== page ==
Bhubaneswar: There is no way a tippler in Odisha can know his stuff is legal or illegal. Thanks to the State Excise Commission. Liquor sold in the market under the Excise Adesive Levels on the bottle. But, there is no mechanism for a customer to ascertain the Level is genuine or fake thus not able to know whether the product is legal or not.
Excise Adhesive Labels (EAL) are required to be affixed on all liquor products, to enable ‘track and trace’ functionality through the legal supply chain.
Interestinly, the CAG, in its recent report tabled in the Assembly, has pointed out that no software application or mobile app had been developed to empower the consumer of liquor products in Odisha to scan the EALs affixed on liquor products at retail point and derive assurance that the EAL was genuine, that the product was safe for human consumption.
Such software application or mobile app to scan the EALs, according to CAG, would have also enabled the officers of the Enforcement Wing of the Excise Commission to scan the EALs affixed on liquor products at any point during the movement through the legal supply chain and verify the specific routing from source to destination.
The CAG has, in fact, highlighted significant lapses in the regulation of the legal supply chain for liquor products in Odisha State, by the Excise Commission. Specifically, the CAG has pointed out the absence of the critical ‘track and trace’ functionality to monitor the movement of liquor products from manufacture to retail point.
The CAG has stopped short of saying that these lapses on the part of the Excise Commission opens up the liquor trade in Odisha to all kinds of illegal activities.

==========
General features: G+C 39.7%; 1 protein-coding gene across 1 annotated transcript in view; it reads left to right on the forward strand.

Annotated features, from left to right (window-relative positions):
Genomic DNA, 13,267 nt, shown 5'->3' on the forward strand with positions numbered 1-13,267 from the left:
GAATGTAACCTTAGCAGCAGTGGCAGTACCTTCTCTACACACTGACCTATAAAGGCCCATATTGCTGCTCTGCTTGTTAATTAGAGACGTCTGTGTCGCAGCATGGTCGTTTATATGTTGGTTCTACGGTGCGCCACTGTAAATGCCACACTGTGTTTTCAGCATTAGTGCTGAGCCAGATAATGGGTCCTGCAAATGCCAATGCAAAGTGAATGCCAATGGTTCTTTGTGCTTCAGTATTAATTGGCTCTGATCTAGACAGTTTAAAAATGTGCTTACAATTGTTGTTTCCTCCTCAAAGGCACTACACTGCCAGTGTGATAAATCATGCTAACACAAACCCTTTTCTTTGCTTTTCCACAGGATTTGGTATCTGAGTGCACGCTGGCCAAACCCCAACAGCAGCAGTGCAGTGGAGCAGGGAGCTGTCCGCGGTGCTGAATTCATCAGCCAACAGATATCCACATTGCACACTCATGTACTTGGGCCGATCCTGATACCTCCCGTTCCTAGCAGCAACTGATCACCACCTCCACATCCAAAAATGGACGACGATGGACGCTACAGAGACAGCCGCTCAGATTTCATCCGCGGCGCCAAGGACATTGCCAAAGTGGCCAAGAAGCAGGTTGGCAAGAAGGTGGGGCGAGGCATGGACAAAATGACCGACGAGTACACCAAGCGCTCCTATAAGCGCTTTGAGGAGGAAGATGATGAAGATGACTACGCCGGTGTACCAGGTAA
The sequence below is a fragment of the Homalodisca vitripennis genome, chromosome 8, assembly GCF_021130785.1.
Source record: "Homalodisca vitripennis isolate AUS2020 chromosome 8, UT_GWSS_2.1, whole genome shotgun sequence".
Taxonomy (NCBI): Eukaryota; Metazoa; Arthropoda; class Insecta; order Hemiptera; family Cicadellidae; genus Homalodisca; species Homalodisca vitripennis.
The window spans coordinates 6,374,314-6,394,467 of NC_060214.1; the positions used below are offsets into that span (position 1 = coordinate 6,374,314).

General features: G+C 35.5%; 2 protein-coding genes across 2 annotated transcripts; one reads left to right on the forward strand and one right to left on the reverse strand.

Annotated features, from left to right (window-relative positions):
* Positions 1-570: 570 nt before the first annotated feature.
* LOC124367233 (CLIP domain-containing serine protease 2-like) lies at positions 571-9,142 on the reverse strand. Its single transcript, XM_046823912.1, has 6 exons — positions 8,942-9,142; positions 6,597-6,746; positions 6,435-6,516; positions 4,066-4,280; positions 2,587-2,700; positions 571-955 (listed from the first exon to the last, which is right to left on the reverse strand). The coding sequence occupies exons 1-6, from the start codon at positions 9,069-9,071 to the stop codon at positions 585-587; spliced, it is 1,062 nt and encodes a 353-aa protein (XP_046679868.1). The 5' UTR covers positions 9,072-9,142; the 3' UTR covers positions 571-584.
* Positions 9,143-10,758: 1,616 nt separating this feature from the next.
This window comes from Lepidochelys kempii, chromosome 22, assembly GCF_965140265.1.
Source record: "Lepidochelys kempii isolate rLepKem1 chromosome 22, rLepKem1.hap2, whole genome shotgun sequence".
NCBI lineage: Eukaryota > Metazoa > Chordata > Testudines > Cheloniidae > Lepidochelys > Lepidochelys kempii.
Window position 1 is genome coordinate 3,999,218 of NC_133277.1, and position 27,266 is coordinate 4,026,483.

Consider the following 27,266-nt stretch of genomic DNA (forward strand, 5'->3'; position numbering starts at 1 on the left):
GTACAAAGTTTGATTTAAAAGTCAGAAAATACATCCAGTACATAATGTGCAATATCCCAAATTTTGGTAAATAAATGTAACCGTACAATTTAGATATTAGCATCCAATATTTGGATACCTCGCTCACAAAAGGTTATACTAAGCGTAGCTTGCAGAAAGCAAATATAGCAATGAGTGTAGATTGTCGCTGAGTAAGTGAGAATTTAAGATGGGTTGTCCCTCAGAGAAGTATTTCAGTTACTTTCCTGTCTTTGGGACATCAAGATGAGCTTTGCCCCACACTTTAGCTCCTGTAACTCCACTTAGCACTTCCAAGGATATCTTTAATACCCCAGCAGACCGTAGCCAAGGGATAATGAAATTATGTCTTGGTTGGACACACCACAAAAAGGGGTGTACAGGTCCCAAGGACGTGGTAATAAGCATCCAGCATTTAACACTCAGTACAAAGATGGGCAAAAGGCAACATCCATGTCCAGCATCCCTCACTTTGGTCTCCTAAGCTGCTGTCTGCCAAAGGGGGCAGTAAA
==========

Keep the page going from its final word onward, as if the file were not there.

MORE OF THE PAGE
Another significant lapse commented on by the CAG is the inordinate delay in implementation of the EAL Accounting Module in the supply chain management software, which had been scheduled to be completed by 2014, but had not been implemented even by end of 2022.
CAG has drawn attention to the risks arising from lack of verification of the number of EALs which were supposed to be in the possession of various liquor manufacturers, including those located outside Odisha State. Manufacturers located outside Odisha State had not supplied liquor products commensurate with the number of EALs which they had been issued, and not even renewed their licenses during subsequent financial years. There was a material risk that such EALs may have been diverted for use by manufacturers located within Odisha State, who could then affix them on their liquor products which were the result of excess production not reported to the Excise Commission.
On the liquor manufacturing side of the supply chain, CAG has pointed out that flow meters have not been installed at the Distilleries and Breweries, to ascertain the actual production of liquor products. The Excise Commission has instead been accepting production figures reported through manual registers maintained by the Distilleries and Breweries, without any cross verification with system generated production records. This lack of internal control resulted in the material risk of manufacture and sale of liquor products without payment of Excise Duty and Value Added Tax.
On the liquor retail side of the supply chain, CAG has pointed out that the Excise Commission had not mandated the adoption of Point of Sale terminals and inventory management software by licensees. This meant that Excise Commission has no real time visibility over stock maintained by retailers during emergencies or elections.
There are adequate provisions in the Odisha Excise Rules 2017 (such as Rule 158) to address the above lack of internal controls. However, gross non-compliance with the Odisha Excise Rules 2017 by the liquor manufacturers, Odisha State Beverages Corporation Limited and liquor retailers, as well as the lack of effective enforcement of these Rules by the Excise Commission have contributed to the popular public perception of all activities across the supply chain of liquor products in the State being considered very lucrative.